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The real new urbanism: Engaging developing world cities

Gabriel Fuentes


While the developing world is projected to urbanise rapidly during the next 40 years, canonical social and architectural/urban theory positions western modernisation (read: the developed world) as an ideal model for development. Yet modernity in the developing world is complex and operates at a wide range of physical and temporal scales; it resists the total homogenising processes of ‘western’ modernisation even as it absorbs them into its development patterns and spatial practices. This provides an opportunity to rethink normative architectural and urban design practices, to pursue new forms of expanded critical practices capable of engaging developing world cities intelligently and productively. In order to theorise such practices, this article investigates developing world modernity, redefines traditional notions of ‘site’, ’criticality’ and ‘context’ through an anthropological theory of locality, and challenges post-criticality as a viable response to the complexity of global economic, political, and environmental crisis.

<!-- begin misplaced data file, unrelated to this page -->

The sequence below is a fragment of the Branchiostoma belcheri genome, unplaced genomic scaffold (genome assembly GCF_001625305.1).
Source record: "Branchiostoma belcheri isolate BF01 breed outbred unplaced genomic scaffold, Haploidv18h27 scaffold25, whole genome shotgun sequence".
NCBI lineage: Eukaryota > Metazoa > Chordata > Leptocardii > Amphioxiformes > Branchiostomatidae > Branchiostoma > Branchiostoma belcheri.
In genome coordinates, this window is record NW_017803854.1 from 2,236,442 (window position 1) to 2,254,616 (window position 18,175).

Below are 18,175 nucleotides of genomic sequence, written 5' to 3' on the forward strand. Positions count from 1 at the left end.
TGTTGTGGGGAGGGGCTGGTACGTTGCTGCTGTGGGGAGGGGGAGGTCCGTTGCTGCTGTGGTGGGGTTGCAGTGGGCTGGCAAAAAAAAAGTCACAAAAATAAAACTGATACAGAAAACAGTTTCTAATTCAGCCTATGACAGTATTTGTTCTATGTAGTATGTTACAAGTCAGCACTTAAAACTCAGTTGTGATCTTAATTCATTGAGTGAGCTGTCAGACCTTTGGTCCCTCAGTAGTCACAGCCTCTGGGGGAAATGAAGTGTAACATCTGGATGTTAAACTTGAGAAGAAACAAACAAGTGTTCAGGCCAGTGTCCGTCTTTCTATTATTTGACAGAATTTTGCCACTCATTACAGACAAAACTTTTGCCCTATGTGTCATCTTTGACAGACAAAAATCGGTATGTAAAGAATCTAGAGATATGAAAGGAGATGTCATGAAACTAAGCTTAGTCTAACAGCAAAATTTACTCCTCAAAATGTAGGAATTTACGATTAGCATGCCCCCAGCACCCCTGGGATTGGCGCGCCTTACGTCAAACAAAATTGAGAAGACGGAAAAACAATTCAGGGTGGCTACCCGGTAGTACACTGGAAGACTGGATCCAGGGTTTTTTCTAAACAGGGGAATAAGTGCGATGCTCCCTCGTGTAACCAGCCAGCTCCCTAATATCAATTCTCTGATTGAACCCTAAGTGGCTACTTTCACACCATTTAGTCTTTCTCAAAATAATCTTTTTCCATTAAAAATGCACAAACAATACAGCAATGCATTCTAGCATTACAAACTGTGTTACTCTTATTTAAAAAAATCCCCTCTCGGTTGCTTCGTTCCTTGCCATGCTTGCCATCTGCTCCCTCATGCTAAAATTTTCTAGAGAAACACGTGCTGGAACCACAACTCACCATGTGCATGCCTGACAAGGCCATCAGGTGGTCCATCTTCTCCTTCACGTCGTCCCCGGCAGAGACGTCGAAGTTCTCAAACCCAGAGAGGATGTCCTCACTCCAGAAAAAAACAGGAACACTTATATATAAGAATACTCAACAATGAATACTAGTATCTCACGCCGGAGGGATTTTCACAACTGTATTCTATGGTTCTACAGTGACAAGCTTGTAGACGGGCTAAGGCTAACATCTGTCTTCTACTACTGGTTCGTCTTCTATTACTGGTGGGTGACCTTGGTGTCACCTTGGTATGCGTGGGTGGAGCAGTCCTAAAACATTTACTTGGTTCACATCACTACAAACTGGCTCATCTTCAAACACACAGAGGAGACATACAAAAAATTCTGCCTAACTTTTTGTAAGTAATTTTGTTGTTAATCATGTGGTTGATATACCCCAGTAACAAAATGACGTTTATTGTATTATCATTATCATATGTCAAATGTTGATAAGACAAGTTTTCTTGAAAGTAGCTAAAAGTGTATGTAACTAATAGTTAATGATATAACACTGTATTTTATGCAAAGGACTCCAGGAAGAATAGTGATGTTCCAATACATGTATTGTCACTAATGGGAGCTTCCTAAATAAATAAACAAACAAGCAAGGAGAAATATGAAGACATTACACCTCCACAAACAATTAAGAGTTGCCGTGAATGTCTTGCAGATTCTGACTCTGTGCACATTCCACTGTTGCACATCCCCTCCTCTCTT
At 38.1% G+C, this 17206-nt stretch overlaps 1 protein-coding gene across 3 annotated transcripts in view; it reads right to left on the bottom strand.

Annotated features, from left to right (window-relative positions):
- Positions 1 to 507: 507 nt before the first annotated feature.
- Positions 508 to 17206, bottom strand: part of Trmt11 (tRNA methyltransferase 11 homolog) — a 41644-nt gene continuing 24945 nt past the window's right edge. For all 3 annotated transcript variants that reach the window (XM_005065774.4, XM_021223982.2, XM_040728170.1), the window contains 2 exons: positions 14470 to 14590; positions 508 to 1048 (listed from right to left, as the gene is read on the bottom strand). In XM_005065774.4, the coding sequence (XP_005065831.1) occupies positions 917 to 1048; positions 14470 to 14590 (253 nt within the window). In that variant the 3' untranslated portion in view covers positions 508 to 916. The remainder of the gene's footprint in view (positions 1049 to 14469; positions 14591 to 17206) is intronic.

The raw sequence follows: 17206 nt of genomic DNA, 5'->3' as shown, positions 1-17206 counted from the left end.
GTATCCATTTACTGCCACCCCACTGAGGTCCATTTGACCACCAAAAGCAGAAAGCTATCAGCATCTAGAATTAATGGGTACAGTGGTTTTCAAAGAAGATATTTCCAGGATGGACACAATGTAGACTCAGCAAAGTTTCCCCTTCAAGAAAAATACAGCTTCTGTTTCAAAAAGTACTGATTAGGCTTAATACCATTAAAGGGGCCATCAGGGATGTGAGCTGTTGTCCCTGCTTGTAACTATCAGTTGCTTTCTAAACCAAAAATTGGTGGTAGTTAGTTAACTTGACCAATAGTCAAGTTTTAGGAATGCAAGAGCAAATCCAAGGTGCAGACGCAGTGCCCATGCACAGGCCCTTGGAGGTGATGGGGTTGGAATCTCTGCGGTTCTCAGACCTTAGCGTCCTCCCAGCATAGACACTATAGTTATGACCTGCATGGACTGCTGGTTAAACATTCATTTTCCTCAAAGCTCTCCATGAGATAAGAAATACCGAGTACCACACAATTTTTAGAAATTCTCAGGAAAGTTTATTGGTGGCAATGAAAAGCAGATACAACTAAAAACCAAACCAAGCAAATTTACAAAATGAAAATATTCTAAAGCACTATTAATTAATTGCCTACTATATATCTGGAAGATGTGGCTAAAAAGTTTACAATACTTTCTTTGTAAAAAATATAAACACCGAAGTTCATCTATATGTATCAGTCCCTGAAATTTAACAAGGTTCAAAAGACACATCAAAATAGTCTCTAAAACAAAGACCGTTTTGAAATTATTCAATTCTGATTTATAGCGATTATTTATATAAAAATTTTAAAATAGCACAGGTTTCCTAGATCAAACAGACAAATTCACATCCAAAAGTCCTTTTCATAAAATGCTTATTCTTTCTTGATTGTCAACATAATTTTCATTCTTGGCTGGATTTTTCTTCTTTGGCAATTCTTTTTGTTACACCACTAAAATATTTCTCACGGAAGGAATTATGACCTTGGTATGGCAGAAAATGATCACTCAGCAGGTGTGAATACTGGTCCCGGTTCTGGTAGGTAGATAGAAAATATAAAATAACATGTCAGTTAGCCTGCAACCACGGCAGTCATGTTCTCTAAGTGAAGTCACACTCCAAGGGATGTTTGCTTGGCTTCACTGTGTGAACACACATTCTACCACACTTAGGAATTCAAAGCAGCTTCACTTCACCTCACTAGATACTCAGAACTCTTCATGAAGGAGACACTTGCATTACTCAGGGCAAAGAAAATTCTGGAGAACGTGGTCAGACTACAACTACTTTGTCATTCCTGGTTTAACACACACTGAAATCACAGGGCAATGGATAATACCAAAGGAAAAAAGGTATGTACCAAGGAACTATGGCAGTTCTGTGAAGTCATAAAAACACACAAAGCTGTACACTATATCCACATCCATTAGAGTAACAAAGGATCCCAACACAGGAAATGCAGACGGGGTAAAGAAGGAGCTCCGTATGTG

Urbanisation, slums, critical, post-critical, modernity, urban ecology, developing world.

Full Text: JOSS_2013_P167-178